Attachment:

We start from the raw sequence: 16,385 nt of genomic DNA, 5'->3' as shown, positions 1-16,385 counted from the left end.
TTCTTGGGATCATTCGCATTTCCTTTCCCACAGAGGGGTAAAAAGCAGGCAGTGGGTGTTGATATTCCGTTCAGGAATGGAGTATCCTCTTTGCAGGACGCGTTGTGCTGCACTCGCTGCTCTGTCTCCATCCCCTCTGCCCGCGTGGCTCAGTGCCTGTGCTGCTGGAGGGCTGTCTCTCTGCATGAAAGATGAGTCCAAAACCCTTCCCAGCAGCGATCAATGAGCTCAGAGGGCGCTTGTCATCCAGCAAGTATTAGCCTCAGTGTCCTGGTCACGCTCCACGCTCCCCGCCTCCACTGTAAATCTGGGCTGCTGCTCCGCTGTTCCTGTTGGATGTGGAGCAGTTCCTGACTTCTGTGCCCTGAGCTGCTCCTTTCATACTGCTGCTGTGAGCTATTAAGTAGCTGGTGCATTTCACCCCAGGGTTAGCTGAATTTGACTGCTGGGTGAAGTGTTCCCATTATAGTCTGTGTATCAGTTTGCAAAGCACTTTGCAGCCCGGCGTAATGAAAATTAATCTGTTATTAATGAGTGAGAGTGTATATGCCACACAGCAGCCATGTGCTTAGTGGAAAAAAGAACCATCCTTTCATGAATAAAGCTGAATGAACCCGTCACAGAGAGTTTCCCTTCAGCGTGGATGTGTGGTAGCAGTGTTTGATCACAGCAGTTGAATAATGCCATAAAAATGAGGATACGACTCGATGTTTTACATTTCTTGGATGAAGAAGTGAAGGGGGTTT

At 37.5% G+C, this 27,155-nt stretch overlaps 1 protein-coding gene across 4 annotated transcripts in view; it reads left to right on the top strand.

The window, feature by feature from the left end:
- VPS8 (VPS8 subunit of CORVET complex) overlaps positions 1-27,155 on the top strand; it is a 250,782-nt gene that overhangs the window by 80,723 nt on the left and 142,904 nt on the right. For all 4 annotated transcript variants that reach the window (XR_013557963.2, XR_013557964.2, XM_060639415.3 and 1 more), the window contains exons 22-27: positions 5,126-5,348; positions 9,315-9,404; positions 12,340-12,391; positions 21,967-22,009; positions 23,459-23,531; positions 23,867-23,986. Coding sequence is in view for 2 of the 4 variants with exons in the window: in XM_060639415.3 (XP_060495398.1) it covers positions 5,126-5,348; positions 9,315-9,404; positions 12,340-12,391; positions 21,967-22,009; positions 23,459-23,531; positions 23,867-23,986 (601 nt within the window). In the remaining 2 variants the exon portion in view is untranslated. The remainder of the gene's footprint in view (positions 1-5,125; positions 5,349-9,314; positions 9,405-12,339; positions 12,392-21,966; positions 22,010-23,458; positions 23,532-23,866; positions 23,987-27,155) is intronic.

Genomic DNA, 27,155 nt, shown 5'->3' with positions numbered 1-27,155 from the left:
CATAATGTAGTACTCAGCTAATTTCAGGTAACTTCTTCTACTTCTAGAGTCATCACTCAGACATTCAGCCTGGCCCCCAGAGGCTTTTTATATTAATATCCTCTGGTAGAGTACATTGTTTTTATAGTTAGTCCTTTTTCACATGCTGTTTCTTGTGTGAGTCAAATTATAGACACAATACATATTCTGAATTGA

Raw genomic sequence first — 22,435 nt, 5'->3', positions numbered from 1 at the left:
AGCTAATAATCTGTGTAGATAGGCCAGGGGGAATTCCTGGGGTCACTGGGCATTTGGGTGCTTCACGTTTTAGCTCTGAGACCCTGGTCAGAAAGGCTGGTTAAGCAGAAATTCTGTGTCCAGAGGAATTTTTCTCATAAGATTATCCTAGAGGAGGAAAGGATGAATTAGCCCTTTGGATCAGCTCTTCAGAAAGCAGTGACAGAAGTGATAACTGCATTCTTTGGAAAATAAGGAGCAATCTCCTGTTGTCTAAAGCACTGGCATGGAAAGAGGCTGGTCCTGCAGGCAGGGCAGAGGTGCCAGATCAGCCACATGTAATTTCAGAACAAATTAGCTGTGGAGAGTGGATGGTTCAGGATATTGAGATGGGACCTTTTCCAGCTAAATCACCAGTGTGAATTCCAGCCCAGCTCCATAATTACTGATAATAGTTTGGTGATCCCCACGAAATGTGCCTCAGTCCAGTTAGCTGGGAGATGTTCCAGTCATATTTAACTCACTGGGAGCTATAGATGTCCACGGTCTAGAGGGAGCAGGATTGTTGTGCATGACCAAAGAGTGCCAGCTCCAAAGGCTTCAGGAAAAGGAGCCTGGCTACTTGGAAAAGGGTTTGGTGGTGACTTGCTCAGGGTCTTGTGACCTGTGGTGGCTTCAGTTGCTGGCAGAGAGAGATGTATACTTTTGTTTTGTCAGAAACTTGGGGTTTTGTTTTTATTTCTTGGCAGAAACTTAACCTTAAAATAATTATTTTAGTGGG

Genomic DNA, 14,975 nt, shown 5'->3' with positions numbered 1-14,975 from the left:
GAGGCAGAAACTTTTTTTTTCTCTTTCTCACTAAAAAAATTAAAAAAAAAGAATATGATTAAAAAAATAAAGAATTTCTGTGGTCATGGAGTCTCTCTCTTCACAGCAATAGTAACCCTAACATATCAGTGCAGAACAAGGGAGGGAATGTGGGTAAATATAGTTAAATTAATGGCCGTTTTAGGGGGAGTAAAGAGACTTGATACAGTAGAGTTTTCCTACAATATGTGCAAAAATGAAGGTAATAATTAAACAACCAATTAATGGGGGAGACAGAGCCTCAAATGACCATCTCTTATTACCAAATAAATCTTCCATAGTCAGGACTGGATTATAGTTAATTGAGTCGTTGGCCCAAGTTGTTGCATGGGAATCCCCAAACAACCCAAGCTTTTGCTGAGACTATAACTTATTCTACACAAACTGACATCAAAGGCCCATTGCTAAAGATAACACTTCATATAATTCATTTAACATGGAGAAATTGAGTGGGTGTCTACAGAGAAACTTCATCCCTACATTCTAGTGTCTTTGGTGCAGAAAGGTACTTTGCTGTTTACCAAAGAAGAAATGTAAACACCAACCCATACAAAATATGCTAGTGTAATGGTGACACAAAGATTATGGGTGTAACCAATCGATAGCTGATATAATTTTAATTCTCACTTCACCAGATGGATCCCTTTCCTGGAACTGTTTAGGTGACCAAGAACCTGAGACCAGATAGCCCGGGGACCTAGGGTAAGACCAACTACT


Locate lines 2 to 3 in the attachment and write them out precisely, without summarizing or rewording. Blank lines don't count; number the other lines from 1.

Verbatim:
TTCTTGGGATCATTCGCATTTCCTTTCCCACAGAGGGGTAAAAAGCAGGCAGTGGGTGTTGATATTCCGTTCAGGAATGGAGTATCCTCTTTGCAGGACGCGTTGTGCTGCACTCGCTGCTCTGTCTCCATCCCCTCTGCCCGCGTGGCTCAGTGCCTGTGCTGCTGGAGGGCTGTCTCTCTGCATGAAAGATGAGTCCAAAACCCTTCCCAGCAGCGATCAATGAGCTCAGAGGGCGCTTGTCATCCAGCAAGTATTAGCCTCAGTGTCCTGGTCACGCTCCACGCTCCCCGCCTCCACTGTAAATCTGGGCTGCTGCTCCGCTGTTCCTGTTGGATGTGGAGCAGTTCCTGACTTCTGTGCCCTGAGCTGCTCCTTTCATACTGCTGCTGTGAGCTATTAAGTAGCTGGTGCATTTCACCCCAGGGTTAGCTGAATTTGACTGCTGGGTGAAGTGTTCCCATTATAGTCTGTGTATCAGTTTGCAAAGCACTTTGCAGCCCGGCGTAATGAAAATTAATCTGTTATTAATGAGTGAGAGTGTATATGCCACACAGCAGCCATGTGCTTAGTGGAAAAAAGAACCATCCTTTCATGAATAAAGCTGAATGAACCCGTCACAGAGAGTTTCCCTTCAGCGTGGATGTGTGGTAGCAGTGTTTGATCACAGCAGTTGAATAATGCCATAAAAATGAGGATACGACTCGATGTTTTACATTTCTTGGATGAAGAAGTGAAGGGGGTTT

At 37.5% G+C, this 27,155-nt stretch overlaps 1 protein-coding gene across 4 annotated transcripts in view; it reads left to right on the top strand.